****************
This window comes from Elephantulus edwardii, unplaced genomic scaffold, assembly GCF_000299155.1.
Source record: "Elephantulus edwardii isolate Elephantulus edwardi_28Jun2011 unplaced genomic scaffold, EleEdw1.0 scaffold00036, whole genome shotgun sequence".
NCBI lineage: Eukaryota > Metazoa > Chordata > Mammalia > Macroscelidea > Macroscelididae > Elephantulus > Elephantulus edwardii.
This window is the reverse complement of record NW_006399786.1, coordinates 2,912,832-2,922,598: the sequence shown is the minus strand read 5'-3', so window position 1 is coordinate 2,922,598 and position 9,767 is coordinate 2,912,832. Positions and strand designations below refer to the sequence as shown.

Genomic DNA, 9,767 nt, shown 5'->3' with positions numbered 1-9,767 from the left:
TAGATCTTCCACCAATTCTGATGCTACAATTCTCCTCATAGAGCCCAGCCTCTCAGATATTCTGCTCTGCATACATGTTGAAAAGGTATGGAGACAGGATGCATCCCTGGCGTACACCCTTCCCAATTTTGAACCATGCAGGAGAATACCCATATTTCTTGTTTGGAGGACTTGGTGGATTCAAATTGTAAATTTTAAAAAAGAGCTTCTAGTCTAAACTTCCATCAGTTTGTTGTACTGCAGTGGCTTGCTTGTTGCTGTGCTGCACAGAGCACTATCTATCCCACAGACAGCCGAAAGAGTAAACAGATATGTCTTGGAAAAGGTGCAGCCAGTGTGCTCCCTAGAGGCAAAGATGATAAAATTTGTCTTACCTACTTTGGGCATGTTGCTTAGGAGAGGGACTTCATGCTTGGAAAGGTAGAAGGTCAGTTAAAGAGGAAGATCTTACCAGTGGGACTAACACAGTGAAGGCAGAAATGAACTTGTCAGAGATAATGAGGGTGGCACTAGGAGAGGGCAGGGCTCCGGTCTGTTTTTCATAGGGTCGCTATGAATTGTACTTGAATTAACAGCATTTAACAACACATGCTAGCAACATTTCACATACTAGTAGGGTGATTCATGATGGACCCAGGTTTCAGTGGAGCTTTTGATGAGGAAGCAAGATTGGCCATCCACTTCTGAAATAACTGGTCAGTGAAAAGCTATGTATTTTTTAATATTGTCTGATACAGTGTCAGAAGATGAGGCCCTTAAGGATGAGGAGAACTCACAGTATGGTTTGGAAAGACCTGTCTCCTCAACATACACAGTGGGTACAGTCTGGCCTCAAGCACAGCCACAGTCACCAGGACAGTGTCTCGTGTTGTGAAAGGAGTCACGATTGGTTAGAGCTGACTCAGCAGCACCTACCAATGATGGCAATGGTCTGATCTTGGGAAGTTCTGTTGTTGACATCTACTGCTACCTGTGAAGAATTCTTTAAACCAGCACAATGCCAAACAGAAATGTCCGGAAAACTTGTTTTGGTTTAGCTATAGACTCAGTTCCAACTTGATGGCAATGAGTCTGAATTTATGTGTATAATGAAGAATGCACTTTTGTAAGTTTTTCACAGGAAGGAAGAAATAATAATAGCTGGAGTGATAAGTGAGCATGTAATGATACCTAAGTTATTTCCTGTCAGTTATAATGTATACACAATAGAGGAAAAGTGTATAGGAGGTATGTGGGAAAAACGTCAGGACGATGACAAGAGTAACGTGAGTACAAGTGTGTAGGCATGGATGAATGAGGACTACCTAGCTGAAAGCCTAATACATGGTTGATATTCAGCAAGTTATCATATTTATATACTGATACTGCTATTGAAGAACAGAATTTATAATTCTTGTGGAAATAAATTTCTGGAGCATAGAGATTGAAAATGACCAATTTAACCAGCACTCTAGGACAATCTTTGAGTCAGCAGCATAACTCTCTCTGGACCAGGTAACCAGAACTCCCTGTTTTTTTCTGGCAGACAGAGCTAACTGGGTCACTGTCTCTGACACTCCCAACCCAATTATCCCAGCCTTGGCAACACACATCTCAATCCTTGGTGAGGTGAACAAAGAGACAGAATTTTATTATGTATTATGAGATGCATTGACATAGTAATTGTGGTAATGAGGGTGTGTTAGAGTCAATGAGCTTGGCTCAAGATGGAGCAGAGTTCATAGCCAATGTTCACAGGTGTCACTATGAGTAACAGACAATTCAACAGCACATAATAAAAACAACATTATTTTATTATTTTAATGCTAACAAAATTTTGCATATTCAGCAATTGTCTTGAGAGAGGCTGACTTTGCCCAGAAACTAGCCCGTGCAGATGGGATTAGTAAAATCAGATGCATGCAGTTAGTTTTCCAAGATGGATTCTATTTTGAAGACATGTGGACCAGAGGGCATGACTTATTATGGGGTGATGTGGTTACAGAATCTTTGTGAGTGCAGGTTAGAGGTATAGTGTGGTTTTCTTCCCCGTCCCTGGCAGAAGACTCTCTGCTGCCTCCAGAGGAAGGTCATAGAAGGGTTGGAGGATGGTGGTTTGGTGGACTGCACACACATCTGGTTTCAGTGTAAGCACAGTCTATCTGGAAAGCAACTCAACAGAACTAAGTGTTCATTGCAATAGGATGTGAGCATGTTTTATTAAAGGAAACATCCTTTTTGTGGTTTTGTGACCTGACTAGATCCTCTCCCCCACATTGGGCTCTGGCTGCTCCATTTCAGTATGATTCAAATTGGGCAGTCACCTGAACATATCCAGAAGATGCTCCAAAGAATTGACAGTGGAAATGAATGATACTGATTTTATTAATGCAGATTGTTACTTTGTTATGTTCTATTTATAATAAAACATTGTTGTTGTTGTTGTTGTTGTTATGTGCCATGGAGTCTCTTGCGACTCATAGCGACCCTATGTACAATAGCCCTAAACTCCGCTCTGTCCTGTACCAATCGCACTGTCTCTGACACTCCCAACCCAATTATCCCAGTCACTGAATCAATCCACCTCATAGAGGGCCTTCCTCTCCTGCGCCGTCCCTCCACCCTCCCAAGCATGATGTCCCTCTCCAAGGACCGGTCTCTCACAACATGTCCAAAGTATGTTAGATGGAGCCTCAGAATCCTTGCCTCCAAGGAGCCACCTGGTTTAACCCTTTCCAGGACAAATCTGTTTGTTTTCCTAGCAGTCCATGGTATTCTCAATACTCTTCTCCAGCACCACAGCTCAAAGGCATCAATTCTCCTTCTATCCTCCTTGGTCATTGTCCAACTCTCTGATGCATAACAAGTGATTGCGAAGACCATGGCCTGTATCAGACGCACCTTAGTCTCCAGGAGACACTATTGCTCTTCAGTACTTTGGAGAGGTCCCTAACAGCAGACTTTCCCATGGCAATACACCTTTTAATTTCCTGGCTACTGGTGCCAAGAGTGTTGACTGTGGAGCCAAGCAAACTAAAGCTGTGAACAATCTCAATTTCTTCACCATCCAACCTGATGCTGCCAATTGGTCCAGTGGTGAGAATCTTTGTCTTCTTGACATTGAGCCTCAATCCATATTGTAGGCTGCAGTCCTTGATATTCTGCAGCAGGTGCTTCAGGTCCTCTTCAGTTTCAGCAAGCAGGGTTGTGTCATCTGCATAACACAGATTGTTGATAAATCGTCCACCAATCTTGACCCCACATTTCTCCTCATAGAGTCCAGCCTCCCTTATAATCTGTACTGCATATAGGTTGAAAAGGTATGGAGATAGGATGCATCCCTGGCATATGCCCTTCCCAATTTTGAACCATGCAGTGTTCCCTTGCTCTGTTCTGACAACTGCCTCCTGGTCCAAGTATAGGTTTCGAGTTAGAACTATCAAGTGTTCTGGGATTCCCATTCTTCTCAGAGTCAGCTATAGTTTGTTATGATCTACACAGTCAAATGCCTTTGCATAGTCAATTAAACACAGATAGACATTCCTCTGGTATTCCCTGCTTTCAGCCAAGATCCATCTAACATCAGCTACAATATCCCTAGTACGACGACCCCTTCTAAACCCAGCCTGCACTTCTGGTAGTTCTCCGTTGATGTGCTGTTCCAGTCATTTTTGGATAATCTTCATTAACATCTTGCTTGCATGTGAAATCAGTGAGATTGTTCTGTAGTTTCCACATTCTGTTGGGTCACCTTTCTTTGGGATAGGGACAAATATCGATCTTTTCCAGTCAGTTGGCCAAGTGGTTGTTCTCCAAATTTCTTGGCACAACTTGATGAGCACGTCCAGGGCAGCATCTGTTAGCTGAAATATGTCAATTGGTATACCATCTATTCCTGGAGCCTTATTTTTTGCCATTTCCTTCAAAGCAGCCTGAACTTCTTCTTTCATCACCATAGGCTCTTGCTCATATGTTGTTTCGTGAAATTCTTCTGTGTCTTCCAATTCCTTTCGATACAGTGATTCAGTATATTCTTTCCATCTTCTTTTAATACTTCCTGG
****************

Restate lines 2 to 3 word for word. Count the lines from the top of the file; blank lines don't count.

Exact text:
Source record: "Elephantulus edwardii isolate Elephantulus edwardi_28Jun2011 unplaced genomic scaffold, EleEdw1.0 scaffold00036, whole genome shotgun sequence".
NCBI lineage: Eukaryota > Metazoa > Chordata > Mammalia > Macroscelidea > Macroscelididae > Elephantulus > Elephantulus edwardii.